Oliver Cromwell, Lord Protector, had died at Whitehall on 3 September 1658, after a resurgence of the malarial fever from which he had suffered intermittently since 1630s. According to the terms of the current constitutional arrangement, the Humble Petition and Advice, he could nominate his own successor, so his eldest surviving son, Richard, was quickly proclaimed Lord Protector. On 1 February 1659, a bill was brought before Parliament to confirm this de facto arrangement.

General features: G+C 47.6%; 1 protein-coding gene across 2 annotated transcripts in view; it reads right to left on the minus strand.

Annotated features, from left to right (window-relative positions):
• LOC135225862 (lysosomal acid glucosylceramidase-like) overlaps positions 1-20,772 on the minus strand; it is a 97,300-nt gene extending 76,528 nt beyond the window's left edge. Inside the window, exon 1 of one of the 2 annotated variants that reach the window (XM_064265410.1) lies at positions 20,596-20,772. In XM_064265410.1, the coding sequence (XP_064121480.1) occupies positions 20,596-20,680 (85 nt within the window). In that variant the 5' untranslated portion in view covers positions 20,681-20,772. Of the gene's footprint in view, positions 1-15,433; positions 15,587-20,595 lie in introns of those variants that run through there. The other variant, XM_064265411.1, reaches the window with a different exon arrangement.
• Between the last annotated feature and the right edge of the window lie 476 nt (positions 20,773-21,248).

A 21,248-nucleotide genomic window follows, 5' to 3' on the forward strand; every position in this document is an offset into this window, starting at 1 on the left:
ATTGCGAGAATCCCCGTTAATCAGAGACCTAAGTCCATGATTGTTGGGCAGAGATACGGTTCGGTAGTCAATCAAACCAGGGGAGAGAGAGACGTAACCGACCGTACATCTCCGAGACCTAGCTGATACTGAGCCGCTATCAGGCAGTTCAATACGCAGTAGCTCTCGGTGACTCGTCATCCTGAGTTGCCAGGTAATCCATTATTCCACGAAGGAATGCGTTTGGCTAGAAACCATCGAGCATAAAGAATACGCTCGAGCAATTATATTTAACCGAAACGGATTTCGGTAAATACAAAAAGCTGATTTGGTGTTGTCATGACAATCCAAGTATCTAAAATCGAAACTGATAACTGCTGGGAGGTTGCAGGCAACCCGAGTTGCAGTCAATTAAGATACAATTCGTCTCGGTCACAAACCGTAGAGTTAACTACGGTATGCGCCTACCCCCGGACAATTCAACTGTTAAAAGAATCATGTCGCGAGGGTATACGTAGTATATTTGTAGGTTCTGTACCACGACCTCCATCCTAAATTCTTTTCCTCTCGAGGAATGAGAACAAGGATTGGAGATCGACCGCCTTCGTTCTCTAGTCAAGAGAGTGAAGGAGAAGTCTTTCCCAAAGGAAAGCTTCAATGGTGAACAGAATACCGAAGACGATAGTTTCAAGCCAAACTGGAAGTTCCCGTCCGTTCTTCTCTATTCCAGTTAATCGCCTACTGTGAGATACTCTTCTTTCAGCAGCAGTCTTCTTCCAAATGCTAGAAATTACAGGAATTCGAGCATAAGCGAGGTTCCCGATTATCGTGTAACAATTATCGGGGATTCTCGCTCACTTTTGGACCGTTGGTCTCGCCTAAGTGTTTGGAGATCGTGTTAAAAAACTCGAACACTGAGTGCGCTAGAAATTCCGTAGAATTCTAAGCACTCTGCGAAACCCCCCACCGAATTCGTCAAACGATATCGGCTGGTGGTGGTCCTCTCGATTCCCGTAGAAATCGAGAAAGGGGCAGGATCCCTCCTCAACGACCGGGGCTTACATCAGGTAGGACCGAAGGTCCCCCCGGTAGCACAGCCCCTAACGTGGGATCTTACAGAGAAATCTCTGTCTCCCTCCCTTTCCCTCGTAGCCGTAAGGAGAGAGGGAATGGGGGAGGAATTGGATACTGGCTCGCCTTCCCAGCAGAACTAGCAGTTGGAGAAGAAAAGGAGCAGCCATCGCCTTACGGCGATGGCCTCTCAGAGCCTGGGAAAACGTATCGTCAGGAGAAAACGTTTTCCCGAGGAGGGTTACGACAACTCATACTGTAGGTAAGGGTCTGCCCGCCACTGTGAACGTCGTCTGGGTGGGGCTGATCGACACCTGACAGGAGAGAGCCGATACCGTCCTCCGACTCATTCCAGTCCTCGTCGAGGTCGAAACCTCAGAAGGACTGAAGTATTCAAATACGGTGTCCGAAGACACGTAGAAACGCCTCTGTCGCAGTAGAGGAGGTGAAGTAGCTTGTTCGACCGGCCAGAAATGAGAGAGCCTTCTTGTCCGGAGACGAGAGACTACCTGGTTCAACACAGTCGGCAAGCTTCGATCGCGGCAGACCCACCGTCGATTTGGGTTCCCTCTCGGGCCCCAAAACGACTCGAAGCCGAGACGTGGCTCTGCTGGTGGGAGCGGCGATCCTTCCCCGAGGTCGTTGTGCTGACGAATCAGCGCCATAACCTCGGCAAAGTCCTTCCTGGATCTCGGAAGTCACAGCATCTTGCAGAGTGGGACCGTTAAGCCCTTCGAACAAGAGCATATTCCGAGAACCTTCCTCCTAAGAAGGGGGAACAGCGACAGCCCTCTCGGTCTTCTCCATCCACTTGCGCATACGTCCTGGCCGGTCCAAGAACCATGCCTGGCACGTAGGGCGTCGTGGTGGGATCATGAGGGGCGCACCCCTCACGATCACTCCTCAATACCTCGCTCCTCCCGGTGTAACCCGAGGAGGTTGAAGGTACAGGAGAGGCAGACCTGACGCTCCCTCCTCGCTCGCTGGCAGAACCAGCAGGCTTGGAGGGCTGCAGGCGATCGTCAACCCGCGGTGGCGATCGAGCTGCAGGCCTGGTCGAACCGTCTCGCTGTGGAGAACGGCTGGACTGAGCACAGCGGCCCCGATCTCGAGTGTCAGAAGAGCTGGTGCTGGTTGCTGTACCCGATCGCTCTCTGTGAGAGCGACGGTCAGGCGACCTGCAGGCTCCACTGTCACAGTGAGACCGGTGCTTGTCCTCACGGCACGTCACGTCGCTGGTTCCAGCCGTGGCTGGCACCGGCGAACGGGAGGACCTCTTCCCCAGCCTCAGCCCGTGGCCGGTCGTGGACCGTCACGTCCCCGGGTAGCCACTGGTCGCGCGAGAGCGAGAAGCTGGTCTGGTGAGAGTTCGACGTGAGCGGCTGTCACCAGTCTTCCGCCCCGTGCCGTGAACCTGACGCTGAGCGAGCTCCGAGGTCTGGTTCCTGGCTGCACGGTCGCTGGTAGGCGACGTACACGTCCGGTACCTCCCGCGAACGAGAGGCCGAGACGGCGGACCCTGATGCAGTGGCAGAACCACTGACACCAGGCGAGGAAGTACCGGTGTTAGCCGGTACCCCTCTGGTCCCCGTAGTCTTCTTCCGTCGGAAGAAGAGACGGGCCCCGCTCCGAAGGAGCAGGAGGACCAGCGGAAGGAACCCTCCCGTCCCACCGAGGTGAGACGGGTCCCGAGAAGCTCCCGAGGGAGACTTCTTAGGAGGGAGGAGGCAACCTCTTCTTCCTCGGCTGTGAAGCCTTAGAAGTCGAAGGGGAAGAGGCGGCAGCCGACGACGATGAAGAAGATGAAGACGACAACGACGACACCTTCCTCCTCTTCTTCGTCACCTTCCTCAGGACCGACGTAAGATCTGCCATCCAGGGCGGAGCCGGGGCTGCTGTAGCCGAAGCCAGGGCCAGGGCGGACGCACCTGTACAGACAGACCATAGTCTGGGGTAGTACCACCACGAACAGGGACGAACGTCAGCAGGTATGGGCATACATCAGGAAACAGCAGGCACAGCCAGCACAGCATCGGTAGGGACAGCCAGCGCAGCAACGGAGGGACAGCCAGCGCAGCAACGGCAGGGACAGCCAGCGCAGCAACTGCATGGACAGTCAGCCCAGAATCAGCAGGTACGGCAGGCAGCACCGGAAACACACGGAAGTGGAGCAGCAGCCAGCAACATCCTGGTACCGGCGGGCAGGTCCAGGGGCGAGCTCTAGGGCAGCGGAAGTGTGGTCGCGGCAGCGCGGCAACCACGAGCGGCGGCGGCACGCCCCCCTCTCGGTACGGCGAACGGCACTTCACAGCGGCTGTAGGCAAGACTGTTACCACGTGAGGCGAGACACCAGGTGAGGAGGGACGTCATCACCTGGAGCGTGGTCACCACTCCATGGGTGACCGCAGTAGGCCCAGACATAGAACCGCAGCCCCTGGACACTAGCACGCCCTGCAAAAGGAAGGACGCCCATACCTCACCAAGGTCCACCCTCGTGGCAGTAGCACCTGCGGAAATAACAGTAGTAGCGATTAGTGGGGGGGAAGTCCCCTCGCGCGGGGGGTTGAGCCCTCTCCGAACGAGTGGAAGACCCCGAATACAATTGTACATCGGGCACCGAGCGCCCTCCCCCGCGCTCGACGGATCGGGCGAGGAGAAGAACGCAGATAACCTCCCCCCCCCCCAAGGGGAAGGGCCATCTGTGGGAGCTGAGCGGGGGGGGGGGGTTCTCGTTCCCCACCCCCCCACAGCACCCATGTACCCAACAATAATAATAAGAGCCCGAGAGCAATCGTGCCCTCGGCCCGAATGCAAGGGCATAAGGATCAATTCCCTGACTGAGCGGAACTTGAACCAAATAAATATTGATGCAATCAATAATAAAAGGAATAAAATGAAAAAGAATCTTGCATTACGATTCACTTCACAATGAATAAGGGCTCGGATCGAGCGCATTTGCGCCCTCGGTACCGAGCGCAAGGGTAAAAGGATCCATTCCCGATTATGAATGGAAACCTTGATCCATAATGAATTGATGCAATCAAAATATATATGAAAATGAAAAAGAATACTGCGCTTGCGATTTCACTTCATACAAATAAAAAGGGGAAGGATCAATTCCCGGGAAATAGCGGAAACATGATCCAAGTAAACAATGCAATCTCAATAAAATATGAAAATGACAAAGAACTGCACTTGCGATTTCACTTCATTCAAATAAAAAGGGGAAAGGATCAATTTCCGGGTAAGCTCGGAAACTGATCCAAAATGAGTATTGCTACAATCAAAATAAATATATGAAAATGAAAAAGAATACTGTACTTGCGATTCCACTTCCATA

Bill recognising Richard Cromwell as Lord Protector introduced in the House of Commons (70 words)
Historical Context Note
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